Checking out the garden here now that the rains have moved out, I've picked the first Lily of the Valley and peonies of the season.  I also discovered a few more stalks of asparagus in the bed behind the garage and ate them within minutes with my dinner. Oh my.

It would be so interesting to know the history of this property, what grew where, what old buildings used to be here, what animals were kept. Except for our marvelous mature Cortland apple, there where no fruits here at all when we bought the place. There is a large rhubarb, but other than that, just lots of lovely flowers, though tangled in weeds and invasive grasses. It will be my delight to bring them out from their strangled states. Work, yes, but part of why I love it here.
Soft air, sun tempered by light clouds, mild temperatures, bird song, windows open just a little. Today is a very good day. Such a good beginning to the week.
I wish the same for all of you.

Saturday, May 5, 2012

My Sweetheart's birthday

Today, the 5th of May, is my Jerome's birthday. Seeing as how we couldn't arrange being together  to celebrate on the day itself, we looked for another way. Free of his evening service obligations at the synagogue on the first Friday of each month, Friday looked like an option. Knowing we had just daytime hours we devised a scheme whereby each of us would travel half the distance that separates us and meet there: Madison. 
We agreed to meet at Olbrich Gardens, a lovely garden just off Lake Monona, which we've visited often and have enjoyed watching grow over time to be the first rate garden it is today. Our routes took us to the same exit from opposite directions, and in that marvelous quirky way of the dance of life, Jerome's Jeep came into view of my rearview mirror within minutes of my exiting the highway!

This is a view from the rose tower looking toward Lake Monona. Though the roses and other summer perennials were just in bud, it was the early season plants and all the annual growth on shrubs and trees that really stole the show.

Here is a shrub I'll be looking to add to our farm garden. Have any of you grown it?
Though we've visited the Thai Pavilion  often, it wasn't until yesterday that I learned it was being delivered by air on September 11th, one of the last planes allowed to land at O'Hare in Chicago.

Olbrich Gardens is built along a waterway entrance for small boats onto Lake Monona. To add the pavilion, more land was purchase across the canal, making the entrance to the pavilion gardens accessible by bridge. In summer months this garden is augmented with enormous potted tropicals.
And as the garden has grown, there have been many water features added within the main garden.

Seeing these has encouraged me to get the farm pond cleaned up and running this summer.

Here are two views of the capital. Guess there's always more than one point of view when it comes to government. Wisconsin is in the midst of a governor recall. Coming from Illinois, a state whose last two governors are in prison, it sounds like a story I've heard before.

We also visited two smaller gardens on the UW Madison campus and an art museum with many fine pieces. This museum reminded each of us  of other college campus art museums, perfect, tidy gems. We ended our extraordinary day with a late afternoon coffee and an exchange: birthday gifts for Jerome and mail delivered to the city house for me. By just before 5 were each merging onto the Beltline in opposite direction once more.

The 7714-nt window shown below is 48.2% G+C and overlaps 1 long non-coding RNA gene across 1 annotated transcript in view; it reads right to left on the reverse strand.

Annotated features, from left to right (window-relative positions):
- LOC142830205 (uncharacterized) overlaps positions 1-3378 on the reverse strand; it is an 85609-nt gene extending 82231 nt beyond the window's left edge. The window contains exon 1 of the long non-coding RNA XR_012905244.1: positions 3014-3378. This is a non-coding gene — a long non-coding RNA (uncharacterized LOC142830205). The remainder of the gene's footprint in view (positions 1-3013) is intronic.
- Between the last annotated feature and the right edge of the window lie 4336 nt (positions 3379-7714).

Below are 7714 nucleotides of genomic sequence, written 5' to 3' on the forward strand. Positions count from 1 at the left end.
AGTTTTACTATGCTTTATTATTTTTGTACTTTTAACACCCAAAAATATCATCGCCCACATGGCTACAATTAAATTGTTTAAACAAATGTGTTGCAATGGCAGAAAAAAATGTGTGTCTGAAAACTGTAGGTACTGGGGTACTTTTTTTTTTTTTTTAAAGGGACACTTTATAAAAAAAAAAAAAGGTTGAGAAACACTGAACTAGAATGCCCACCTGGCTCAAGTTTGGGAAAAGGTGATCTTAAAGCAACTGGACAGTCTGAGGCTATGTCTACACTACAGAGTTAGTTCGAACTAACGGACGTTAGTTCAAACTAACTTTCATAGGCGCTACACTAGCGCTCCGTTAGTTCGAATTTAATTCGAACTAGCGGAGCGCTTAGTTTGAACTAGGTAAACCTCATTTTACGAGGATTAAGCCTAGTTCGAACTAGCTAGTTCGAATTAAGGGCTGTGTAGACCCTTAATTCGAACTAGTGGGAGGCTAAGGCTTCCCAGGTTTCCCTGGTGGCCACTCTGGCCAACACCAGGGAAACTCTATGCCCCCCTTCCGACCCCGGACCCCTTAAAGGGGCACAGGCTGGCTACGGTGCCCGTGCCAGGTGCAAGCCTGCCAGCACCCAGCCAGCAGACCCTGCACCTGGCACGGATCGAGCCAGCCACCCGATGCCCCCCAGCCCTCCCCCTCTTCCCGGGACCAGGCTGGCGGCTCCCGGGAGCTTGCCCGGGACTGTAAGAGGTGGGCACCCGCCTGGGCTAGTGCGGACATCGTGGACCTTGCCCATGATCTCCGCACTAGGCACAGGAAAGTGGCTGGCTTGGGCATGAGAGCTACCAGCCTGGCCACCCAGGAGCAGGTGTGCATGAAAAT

Happy day today, sweetheart, and thank you for yesterday.

Thursday, May 3, 2012

tropics moving north??

Yesterday's high of 79 and mini thunderstorms each on the heals of the other, have made me wonder if I will have to take up hydroponics..... Nevertheless, there are blessings. This little fellow is one of many who helped sing me through the night, windows lightly open against the rain and ceiling fan silently gentling the room.

While yet another swiftly moving storm passes over the farm, I am about to sit down to one of my favorite breakfasts, French toast, prepared with a home farm egg, English muffin bread, a splash of milk and a dash of vanilla. Oh, and a side of the most extraordinary canned peaches I've ever tasted, a gift from Lovina last week for taxi service provided.

I wonder what has collected in the rain gauges this round...

Wednesday, May 2, 2012

mercurial may

Whether or not my rain gauges are accurate I do not know. There are two, different shapes and in different areas of the gardens. So far each rain they agree.
On Thursday April 19 it rained steadily all day. By the next morning the rain gauges each held 5 1/2 inches. Over the bus trip weekend they collected 2 1/2 inches each. Last night several thunderstorms rolled past, something I quite enjoy from the coziness of my bed. There was hail, wind, sudden downpours. This morning...

another 2 inches, bringing the total for the last 14 days to 10.

This morning along the brick path, these cups runneth over.
Who knows how long it will be before it's dry enough for  Dave to plow the horse manure and chicken house bedding into the vegetable bed. Just two days before the first deep rain I had confirmed with him that I was indeed on his schedule.
Meanwhile it's time to transition the seedlings from under the grow lights in the basement to being out of doors. Yesterday I moved them to the mini greenhouses on the back porch. Most of them need potting up and they all need hardening off before they can be set out. Was it really two months ago I planted the first of the seeds??

Happily I'm expecting company here this month. Everyone has expressed a desire to help in the gardens. And everyone who visits will leave with some of these...